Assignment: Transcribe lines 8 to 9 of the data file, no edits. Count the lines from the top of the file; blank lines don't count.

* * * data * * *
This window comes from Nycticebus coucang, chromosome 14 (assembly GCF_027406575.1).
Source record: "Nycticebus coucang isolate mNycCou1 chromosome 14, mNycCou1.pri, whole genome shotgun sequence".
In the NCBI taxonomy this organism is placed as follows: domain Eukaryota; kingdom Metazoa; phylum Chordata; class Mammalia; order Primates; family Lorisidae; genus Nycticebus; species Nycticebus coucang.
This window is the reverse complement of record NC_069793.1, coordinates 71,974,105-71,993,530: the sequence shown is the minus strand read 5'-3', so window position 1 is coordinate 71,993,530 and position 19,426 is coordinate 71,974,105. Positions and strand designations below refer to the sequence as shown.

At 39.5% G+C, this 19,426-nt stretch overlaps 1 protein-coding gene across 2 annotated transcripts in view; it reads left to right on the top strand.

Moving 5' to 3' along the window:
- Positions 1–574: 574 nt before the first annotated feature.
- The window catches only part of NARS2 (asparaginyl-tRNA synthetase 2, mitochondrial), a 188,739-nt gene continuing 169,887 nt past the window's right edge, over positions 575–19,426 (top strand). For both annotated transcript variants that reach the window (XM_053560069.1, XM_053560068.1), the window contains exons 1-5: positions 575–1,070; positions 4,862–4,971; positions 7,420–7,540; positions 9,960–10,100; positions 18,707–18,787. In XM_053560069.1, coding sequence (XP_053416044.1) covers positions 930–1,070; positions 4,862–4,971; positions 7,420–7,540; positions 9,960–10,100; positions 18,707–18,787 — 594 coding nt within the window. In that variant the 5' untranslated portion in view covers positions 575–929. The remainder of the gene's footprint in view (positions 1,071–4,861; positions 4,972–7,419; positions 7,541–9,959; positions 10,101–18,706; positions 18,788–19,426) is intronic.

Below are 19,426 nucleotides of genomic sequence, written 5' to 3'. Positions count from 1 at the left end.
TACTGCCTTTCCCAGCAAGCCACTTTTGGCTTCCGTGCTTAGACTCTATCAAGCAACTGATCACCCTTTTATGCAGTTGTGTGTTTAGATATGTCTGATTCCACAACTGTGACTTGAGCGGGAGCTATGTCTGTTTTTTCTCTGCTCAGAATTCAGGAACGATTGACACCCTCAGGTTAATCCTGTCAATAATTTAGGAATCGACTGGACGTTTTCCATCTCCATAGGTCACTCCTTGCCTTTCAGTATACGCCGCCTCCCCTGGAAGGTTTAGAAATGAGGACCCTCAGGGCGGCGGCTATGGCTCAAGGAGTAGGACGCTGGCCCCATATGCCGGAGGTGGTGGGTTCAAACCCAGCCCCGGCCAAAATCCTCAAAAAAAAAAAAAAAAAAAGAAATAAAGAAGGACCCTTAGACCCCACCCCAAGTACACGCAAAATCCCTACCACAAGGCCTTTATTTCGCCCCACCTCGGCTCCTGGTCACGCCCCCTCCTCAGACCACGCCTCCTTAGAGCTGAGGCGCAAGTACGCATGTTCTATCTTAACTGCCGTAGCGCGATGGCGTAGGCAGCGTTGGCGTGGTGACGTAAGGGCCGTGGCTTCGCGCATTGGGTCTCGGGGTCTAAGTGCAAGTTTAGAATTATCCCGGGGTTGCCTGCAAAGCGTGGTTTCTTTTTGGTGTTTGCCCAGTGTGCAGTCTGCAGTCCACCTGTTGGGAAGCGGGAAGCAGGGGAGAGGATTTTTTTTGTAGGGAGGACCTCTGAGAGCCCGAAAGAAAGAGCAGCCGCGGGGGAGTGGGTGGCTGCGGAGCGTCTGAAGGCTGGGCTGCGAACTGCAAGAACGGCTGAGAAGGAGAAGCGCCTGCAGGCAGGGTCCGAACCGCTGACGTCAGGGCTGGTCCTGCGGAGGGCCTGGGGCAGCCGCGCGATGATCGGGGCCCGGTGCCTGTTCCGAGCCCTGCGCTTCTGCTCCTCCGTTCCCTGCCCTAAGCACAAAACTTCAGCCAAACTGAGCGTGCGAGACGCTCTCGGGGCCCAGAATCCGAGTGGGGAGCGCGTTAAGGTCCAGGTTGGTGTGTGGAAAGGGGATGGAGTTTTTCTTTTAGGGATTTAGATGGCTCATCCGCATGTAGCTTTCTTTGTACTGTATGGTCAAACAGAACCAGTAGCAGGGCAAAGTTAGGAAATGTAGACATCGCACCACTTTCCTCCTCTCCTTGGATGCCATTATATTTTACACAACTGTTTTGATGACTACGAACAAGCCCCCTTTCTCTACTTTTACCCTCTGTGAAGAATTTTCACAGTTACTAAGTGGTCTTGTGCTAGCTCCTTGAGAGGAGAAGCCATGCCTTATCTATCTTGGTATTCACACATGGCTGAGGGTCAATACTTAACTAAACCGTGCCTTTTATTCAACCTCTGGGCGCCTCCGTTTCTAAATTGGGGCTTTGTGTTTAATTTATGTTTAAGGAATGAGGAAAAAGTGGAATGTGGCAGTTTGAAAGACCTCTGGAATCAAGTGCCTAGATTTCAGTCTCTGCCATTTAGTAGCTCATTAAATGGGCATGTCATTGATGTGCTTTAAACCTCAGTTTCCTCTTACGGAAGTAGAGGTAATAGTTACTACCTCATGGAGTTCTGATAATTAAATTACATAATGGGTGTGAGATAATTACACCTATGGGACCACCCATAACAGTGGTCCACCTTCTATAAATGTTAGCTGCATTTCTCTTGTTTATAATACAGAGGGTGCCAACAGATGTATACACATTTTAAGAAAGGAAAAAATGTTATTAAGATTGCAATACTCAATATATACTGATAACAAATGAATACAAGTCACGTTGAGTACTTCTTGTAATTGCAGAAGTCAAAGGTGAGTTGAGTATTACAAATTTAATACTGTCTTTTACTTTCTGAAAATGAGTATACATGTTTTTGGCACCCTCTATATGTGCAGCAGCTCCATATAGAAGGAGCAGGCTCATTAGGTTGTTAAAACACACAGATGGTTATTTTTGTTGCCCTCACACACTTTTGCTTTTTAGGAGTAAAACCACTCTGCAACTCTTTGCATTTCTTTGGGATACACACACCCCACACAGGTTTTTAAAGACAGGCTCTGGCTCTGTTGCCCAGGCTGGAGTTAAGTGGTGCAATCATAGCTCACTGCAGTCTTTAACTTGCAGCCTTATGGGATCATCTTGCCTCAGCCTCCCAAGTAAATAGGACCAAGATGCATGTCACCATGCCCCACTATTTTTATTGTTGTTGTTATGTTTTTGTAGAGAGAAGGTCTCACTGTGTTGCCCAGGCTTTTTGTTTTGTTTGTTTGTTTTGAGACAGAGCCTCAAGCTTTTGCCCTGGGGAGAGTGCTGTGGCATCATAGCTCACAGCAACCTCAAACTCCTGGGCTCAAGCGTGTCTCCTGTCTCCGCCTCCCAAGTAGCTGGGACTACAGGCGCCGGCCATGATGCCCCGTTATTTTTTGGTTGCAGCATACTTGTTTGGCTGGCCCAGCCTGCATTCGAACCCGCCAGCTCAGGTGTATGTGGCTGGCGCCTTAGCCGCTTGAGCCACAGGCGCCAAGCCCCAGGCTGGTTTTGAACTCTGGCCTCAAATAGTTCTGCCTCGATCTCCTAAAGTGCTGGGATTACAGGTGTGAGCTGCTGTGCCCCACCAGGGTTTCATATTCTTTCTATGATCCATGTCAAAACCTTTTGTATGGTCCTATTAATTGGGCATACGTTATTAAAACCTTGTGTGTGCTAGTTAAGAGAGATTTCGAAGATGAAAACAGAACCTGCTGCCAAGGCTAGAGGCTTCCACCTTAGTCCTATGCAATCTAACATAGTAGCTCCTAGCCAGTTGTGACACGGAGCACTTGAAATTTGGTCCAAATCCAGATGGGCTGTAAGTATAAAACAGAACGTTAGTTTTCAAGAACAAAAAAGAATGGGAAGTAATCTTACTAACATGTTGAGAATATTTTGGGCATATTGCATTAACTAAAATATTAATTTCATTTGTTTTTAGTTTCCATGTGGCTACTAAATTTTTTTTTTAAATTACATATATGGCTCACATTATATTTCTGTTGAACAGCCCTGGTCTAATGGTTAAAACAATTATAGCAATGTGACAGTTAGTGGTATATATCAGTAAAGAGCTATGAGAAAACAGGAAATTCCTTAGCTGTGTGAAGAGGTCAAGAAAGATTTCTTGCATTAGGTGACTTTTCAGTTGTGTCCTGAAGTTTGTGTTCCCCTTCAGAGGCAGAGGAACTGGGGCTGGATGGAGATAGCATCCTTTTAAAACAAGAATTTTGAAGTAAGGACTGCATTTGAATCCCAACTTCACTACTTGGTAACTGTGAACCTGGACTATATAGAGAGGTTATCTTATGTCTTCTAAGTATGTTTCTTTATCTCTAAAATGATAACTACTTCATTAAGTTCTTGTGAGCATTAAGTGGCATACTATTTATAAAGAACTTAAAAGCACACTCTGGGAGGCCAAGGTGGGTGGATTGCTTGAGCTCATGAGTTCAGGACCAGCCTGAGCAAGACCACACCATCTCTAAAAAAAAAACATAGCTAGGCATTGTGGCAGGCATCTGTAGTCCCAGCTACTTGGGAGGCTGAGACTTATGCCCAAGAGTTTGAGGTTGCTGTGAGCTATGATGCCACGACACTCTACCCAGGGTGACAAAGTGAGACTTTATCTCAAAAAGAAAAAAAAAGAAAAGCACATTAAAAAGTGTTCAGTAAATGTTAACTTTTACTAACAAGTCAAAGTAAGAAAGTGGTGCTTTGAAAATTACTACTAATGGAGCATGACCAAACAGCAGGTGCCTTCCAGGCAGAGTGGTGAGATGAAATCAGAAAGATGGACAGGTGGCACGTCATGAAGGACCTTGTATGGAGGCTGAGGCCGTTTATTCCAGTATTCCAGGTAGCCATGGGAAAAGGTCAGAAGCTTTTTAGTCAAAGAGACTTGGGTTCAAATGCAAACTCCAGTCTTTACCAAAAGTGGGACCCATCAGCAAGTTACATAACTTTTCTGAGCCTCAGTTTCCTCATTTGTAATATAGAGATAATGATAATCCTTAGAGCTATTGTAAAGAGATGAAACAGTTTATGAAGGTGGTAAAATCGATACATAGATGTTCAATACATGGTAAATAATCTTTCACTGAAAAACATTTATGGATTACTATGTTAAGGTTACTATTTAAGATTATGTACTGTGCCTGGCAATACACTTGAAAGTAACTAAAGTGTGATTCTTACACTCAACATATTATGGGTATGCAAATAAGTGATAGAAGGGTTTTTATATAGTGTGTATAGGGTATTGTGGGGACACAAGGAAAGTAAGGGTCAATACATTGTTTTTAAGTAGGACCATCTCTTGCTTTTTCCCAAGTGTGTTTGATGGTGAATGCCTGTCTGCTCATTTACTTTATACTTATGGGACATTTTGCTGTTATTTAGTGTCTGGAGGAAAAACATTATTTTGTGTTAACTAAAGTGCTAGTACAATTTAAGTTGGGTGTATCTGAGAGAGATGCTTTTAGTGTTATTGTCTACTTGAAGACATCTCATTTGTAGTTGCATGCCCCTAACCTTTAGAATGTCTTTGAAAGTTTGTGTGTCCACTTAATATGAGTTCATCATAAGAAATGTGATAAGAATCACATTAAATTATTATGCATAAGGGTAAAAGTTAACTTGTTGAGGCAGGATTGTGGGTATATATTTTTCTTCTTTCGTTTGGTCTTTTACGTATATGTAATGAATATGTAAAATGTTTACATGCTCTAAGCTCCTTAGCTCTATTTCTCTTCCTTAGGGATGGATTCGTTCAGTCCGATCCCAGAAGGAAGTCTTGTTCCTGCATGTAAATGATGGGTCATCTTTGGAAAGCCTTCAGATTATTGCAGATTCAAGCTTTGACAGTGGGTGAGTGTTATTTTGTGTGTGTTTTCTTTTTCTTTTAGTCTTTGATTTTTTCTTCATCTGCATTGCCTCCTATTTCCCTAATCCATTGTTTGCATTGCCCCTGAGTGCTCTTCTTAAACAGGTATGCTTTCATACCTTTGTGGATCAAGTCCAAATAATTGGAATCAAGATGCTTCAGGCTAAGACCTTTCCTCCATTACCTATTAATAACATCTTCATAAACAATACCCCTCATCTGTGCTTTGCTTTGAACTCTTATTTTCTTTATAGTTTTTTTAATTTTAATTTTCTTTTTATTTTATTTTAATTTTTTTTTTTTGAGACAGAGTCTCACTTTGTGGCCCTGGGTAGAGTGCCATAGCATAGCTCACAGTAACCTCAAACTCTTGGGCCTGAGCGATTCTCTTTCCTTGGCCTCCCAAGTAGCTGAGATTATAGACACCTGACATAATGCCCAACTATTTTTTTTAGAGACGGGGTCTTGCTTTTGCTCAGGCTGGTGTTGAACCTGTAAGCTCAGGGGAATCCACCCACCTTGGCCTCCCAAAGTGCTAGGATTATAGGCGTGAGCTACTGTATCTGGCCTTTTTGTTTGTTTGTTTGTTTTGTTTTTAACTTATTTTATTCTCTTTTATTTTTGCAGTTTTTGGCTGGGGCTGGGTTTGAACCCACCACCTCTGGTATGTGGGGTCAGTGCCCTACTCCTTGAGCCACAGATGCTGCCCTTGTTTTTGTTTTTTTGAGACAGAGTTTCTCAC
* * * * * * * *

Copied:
- The window catches only part of NARS2 (asparaginyl-tRNA synthetase 2, mitochondrial), a 188,739-nt gene continuing 169,887 nt past the window's right edge, over positions 575–19,426 (top strand). For both annotated transcript variants that reach the window (XM_053560069.1, XM_053560068.1), the window contains exons 1-5: positions 575–1,070; positions 4,862–4,971; positions 7,420–7,540; positions 9,960–10,100; positions 18,707–18,787. In XM_053560069.1, coding sequence (XP_053416044.1) covers positions 930–1,070; positions 4,862–4,971; positions 7,420–7,540; positions 9,960–10,100; positions 18,707–18,787 — 594 coding nt within the window. In that variant the 5' untranslated portion in view covers positions 575–929. The remainder of the gene's footprint in view (positions 1,071–4,861; positions 4,972–7,419; positions 7,541–9,959; positions 10,101–18,706; positions 18,788–19,426) is intronic.

Below are 19,426 nucleotides of genomic sequence, written 5' to 3'. Positions count from 1 at the left end.